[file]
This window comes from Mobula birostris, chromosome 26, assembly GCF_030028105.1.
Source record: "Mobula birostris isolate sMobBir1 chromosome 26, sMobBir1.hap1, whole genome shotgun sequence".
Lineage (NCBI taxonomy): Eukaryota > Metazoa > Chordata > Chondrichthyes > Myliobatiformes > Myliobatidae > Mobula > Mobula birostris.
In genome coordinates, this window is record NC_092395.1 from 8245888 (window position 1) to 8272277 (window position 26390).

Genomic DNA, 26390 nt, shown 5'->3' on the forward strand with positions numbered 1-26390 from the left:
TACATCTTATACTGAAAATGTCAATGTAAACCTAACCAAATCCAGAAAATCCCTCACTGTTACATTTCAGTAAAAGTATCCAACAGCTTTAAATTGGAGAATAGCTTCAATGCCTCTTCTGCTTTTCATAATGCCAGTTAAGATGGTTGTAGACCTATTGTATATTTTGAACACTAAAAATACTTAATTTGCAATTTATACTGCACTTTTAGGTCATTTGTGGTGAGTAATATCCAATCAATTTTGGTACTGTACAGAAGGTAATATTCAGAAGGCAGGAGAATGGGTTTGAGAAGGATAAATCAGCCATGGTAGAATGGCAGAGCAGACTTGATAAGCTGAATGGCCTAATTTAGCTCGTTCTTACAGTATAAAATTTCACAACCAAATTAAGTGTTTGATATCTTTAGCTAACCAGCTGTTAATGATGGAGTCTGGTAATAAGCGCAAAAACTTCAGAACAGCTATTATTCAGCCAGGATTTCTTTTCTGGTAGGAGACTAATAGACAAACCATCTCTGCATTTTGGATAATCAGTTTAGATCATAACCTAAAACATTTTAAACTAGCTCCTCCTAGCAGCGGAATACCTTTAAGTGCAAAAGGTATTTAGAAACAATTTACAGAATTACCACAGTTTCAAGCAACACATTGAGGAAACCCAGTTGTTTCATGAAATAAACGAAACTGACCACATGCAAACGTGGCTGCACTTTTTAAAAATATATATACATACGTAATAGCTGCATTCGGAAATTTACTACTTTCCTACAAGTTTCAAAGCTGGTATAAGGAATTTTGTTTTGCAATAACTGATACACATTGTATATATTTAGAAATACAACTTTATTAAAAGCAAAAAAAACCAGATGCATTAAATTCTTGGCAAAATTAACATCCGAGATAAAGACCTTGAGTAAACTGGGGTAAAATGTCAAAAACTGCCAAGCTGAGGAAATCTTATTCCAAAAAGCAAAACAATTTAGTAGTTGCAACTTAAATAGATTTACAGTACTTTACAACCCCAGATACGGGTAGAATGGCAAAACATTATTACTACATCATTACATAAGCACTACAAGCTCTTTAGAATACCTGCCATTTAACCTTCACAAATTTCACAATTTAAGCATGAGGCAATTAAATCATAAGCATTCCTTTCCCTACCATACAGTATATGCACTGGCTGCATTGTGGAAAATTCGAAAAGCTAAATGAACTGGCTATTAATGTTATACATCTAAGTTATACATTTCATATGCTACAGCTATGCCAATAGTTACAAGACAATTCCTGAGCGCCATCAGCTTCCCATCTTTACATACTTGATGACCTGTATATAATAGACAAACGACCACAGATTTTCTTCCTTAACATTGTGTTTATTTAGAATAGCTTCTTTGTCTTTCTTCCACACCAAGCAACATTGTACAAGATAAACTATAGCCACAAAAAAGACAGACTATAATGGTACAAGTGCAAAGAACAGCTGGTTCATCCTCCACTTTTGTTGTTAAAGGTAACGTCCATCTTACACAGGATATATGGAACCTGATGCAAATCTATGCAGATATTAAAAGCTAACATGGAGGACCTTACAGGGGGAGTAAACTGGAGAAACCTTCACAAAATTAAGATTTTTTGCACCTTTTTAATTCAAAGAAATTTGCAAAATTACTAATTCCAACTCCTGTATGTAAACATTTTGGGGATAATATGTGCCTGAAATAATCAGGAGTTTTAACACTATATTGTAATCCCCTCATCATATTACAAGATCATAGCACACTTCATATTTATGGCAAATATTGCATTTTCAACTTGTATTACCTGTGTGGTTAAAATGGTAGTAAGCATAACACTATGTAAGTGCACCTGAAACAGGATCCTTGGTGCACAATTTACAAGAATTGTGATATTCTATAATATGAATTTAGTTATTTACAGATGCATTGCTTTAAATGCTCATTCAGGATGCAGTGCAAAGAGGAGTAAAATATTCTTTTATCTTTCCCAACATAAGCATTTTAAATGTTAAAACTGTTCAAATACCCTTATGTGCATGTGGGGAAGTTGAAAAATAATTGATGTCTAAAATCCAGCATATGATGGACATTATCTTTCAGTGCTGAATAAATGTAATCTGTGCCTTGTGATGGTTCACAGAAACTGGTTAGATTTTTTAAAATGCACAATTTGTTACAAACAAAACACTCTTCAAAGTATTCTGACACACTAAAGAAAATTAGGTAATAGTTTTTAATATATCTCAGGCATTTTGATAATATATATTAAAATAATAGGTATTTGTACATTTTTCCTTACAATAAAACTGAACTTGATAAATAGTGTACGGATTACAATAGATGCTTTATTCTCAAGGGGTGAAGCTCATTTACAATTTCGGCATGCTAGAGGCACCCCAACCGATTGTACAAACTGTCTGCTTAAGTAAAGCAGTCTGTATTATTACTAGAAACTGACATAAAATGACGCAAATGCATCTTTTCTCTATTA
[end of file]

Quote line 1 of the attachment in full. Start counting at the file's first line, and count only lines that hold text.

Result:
This window comes from Mobula birostris, chromosome 26, assembly GCF_030028105.1.